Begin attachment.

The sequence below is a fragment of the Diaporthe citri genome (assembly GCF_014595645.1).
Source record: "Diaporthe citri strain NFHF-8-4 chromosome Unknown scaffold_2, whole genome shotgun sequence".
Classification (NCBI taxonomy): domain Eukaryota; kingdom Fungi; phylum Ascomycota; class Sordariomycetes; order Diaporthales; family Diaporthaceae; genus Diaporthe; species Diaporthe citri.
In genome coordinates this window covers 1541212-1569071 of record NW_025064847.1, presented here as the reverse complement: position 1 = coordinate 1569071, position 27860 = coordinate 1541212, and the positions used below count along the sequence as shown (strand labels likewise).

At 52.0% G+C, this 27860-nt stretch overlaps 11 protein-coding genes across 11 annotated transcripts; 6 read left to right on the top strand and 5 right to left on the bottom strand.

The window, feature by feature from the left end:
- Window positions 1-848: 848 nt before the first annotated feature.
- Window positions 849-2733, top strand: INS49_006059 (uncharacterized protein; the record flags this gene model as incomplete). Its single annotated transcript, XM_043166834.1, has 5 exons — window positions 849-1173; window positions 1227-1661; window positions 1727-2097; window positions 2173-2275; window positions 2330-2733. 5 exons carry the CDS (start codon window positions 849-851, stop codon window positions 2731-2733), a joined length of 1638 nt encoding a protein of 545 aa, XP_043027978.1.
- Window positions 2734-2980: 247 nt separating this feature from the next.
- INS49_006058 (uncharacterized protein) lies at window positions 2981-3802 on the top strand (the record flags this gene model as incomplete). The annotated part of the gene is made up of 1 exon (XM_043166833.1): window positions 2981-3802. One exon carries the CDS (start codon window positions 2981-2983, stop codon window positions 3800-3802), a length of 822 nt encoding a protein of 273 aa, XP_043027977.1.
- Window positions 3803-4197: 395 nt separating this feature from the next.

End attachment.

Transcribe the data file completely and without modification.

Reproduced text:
The sequence below is a fragment of the Diaporthe citri genome (assembly GCF_014595645.1).
Source record: "Diaporthe citri strain NFHF-8-4 chromosome Unknown scaffold_2, whole genome shotgun sequence".
Classification (NCBI taxonomy): domain Eukaryota; kingdom Fungi; phylum Ascomycota; class Sordariomycetes; order Diaporthales; family Diaporthaceae; genus Diaporthe; species Diaporthe citri.
In genome coordinates this window covers 1541212-1569071 of record NW_025064847.1, presented here as the reverse complement: position 1 = coordinate 1569071, position 27860 = coordinate 1541212, and the positions used below count along the sequence as shown (strand labels likewise).

At 52.0% G+C, this 27860-nt stretch overlaps 11 protein-coding genes across 11 annotated transcripts; 6 read left to right on the top strand and 5 right to left on the bottom strand.

The window, feature by feature from the left end:
- Window positions 1-848: 848 nt before the first annotated feature.
- Window positions 849-2733, top strand: INS49_006059 (uncharacterized protein; the record flags this gene model as incomplete). Its single annotated transcript, XM_043166834.1, has 5 exons — window positions 849-1173; window positions 1227-1661; window positions 1727-2097; window positions 2173-2275; window positions 2330-2733. 5 exons carry the CDS (start codon window positions 849-851, stop codon window positions 2731-2733), a joined length of 1638 nt encoding a protein of 545 aa, XP_043027978.1.
- Window positions 2734-2980: 247 nt separating this feature from the next.
- INS49_006058 (uncharacterized protein) lies at window positions 2981-3802 on the top strand (the record flags this gene model as incomplete). The annotated part of the gene is made up of 1 exon (XM_043166833.1): window positions 2981-3802. One exon carries the CDS (start codon window positions 2981-2983, stop codon window positions 3800-3802), a length of 822 nt encoding a protein of 273 aa, XP_043027977.1.
- Window positions 3803-4197: 395 nt separating this feature from the next.